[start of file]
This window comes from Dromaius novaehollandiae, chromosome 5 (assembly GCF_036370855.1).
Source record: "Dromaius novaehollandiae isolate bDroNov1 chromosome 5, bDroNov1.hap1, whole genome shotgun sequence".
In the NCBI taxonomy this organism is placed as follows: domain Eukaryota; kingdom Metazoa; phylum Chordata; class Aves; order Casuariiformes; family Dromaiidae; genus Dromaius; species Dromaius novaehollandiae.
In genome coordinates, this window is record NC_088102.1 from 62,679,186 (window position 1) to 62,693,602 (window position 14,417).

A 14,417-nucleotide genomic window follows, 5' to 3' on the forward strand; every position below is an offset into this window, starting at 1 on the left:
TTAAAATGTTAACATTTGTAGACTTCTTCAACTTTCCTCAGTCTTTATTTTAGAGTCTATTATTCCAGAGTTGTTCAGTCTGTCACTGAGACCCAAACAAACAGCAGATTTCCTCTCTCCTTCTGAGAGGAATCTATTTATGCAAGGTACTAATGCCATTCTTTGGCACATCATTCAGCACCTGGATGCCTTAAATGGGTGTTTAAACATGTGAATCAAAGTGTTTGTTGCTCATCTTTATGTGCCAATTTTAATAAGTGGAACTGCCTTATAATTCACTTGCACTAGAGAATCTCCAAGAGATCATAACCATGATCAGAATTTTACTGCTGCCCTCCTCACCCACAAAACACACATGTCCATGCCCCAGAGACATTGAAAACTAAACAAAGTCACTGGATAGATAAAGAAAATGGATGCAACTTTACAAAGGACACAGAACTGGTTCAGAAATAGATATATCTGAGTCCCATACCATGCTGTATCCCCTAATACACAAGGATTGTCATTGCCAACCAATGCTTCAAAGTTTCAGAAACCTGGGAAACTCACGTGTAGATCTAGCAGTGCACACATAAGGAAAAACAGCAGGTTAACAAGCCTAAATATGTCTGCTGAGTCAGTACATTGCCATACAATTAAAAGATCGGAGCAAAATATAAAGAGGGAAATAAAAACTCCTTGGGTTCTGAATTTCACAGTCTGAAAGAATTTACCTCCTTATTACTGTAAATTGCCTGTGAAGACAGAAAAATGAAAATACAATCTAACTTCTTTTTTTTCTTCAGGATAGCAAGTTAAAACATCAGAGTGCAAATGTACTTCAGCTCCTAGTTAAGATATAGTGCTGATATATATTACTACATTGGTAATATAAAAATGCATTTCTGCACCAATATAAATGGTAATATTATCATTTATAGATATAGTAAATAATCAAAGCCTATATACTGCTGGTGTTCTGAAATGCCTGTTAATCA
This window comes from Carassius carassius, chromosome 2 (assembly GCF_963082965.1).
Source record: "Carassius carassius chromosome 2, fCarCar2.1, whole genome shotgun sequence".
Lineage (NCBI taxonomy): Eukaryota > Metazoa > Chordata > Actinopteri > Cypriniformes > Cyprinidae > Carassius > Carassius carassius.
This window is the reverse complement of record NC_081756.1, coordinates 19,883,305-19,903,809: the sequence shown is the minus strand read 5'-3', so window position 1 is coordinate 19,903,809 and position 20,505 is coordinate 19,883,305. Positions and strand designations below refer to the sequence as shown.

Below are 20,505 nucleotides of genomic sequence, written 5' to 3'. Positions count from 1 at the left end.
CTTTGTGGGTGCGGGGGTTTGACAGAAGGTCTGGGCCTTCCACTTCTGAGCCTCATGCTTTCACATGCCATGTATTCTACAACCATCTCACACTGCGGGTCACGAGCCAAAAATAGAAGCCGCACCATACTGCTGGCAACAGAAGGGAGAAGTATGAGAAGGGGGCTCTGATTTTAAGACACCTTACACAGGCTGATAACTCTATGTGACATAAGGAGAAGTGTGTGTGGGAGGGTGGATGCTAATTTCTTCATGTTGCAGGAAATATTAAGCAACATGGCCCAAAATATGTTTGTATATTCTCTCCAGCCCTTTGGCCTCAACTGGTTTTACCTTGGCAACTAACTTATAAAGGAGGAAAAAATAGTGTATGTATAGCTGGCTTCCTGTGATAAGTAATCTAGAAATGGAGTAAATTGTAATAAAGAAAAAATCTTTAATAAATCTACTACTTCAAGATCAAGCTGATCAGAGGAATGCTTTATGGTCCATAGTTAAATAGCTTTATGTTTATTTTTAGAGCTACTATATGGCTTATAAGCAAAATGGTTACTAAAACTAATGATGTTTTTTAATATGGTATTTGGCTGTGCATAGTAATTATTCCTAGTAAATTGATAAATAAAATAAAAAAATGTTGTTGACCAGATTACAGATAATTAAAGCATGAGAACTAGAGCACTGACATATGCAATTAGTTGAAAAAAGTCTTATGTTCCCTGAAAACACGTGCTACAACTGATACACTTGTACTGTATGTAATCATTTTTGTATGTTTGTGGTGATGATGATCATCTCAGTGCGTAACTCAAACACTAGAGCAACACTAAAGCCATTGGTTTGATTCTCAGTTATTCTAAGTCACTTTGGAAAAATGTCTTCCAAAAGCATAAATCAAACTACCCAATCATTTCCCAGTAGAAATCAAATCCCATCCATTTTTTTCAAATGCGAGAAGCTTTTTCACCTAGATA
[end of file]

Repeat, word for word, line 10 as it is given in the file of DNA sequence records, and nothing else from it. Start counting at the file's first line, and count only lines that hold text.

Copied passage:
This window is the reverse complement of record NC_081756.1, coordinates 19,883,305-19,903,809: the sequence shown is the minus strand read 5'-3', so window position 1 is coordinate 19,903,809 and position 20,505 is coordinate 19,883,305. Positions and strand designations below refer to the sequence as shown.